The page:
The tetrahedral nature of a single water molecule is translated to the structure of water as a complete liquid. Water molecules in solution will orient themselves such that the positively charged hydrogen atom on one water molecule will point towards the negatively charged electron pair on a neighbouring water molecule due to the attractive force between the opposite charges. This phenomenon is known as “hydrogen bonding” and is a crucial attractive force between water molecules. Without attractive hydrogen bonds between water molecules, water would be a gas at Earth’s surface temperature, and life couldn’t exist. The tetrahedral nature of the water molecule therefore results in a tetrahedrally ordered network of water molecules connected through hydrogen bonds.

How Pressure Changes Water Structure

This tetrahedral network of interconnected water molecules is sensitive to applied pressure. Under ambient conditions the tetrahedral network means that the average water molecule has four nearest neighbours. As pressure is increased the network begins to collapse and this number increases as the tetrahedral network is distorted. This is monitored through “radial distribution functions”, which show the local density of water molecules as a function of distance from a central water molecule. These show that water forms ordered hydration shells and as pressure is increased water molecules from the second hydration shell begin to be forced into the first hydration shell. The pressure induced network distortion also means that water molecules are less able to orient themselves appropriately to form hydrogen bonds with their neighbours, and the average water – water hydrogen bond becomes less stable. This in turn means that the hydrophilic and hydrophobic interactions between water molecules and biomolecules are changed, and biomolecules are less able to form the structures which life depends on. We would therefore expect increased pressure to hinder the ability of life to thrive, however organisms that survive under high pressure conditions found in the deep ocean are well observed. How is this possible?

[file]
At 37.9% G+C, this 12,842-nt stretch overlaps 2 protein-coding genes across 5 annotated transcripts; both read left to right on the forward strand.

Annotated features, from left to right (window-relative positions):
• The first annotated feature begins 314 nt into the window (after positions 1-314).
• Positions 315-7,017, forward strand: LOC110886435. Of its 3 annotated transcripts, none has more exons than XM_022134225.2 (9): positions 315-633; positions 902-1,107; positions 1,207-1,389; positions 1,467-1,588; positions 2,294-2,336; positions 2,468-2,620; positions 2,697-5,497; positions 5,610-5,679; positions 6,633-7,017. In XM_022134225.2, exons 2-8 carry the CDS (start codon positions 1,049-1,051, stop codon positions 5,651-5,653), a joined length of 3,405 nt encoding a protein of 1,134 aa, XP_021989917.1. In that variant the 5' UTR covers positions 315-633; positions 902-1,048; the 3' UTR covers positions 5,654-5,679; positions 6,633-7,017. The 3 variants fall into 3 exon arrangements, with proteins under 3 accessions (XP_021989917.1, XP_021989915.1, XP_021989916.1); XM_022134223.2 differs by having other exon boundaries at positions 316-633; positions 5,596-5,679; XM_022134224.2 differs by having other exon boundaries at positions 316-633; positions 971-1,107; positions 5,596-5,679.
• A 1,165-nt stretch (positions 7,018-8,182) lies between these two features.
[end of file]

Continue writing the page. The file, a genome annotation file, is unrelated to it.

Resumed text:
How Life Survives Pressure

Life is able to compensate for the potentially damaging pressure induced changes to the hydrogen bonded network of water through a variety of mechanisms. One of the key methods of adapting to high pressure is an increased concentration of “compatible solutes” within the cells of the organisms. These are small molecules that have been shown to stabilise the biomolecular structure against a host of extremes, including pressure. A particularly prevalent example of this is trimethylamine N-oxide, or TMAO. A multitude of experimental and simulation studies have demonstrated that TMAO enhances the stability of hydrogen bonding between water molecules, and other experimental studies have shown that water containing TMAO is less compressible than pure water. We therefore suggest that the ability of TMAO to stabilise biomolecular structure against increased pressure is due to enhanced water hydrogen bonding which appropriately balances out the weakened water hydrogen bonding due to increased pressure. A solution of water and TMAO under pressure would therefore have the same hydrogen bonding characteristics of pure water under ambient pressure. How do we go on to test this hypothesis?